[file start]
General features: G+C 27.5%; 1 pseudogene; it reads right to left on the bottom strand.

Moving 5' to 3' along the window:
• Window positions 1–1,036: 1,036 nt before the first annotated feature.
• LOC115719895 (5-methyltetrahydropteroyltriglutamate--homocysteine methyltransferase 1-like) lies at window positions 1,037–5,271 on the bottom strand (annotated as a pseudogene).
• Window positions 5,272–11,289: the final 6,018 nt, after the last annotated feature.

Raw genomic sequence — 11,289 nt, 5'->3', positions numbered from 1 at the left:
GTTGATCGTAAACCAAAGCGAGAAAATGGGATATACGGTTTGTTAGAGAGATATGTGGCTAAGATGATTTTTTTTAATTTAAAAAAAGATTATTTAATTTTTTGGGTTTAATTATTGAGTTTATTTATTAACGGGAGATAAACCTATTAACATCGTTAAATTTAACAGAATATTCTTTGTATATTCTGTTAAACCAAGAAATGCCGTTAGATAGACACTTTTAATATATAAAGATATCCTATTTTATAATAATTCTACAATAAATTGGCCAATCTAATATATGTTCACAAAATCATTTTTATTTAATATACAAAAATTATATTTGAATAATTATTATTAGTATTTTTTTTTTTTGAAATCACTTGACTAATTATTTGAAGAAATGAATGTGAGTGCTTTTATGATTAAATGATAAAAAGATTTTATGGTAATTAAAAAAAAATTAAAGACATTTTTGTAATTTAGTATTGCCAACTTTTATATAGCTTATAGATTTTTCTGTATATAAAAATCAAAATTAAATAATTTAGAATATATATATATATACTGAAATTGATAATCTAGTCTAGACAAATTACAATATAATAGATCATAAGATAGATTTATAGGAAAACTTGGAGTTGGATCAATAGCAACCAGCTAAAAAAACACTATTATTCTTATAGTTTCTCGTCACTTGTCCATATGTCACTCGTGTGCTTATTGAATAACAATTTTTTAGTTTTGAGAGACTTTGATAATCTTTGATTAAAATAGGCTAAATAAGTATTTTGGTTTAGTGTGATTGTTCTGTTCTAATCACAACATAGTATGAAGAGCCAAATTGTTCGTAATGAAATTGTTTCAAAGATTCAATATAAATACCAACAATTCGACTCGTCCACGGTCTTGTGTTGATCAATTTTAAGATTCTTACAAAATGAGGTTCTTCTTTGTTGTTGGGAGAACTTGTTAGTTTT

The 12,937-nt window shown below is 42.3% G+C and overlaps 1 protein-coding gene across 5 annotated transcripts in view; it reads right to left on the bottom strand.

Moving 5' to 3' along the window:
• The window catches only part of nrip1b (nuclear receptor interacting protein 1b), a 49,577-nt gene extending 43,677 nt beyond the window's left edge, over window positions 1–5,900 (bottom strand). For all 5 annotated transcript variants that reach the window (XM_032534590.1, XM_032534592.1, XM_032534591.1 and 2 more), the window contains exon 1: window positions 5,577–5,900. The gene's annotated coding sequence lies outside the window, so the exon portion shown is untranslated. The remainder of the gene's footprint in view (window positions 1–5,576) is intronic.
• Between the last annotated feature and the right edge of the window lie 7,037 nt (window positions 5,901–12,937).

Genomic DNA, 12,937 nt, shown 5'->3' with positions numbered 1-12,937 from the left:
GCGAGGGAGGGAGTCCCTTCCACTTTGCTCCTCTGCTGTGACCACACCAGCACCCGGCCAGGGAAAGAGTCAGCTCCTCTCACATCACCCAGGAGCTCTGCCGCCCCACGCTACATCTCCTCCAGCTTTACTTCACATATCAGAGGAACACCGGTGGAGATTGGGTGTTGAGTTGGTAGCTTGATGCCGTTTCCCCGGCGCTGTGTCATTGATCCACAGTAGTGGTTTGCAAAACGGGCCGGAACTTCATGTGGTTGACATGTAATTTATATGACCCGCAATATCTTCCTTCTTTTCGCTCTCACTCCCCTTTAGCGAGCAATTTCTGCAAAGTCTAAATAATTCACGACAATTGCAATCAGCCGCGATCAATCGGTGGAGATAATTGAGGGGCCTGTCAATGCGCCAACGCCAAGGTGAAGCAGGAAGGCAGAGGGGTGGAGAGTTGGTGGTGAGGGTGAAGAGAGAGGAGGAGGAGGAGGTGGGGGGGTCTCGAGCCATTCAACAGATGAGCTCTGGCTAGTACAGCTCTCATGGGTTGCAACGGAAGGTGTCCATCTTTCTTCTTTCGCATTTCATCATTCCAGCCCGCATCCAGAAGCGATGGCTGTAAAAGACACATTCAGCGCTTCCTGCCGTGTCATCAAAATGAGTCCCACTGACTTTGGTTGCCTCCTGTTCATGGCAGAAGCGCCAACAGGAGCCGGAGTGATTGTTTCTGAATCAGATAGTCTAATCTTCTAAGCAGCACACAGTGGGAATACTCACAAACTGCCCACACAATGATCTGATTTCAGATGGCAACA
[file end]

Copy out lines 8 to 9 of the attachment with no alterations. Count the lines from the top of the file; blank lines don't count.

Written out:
The 12,937-nt window shown below is 42.3% G+C and overlaps 1 protein-coding gene across 5 annotated transcripts in view; it reads right to left on the bottom strand.

Moving 5' to 3' along the window: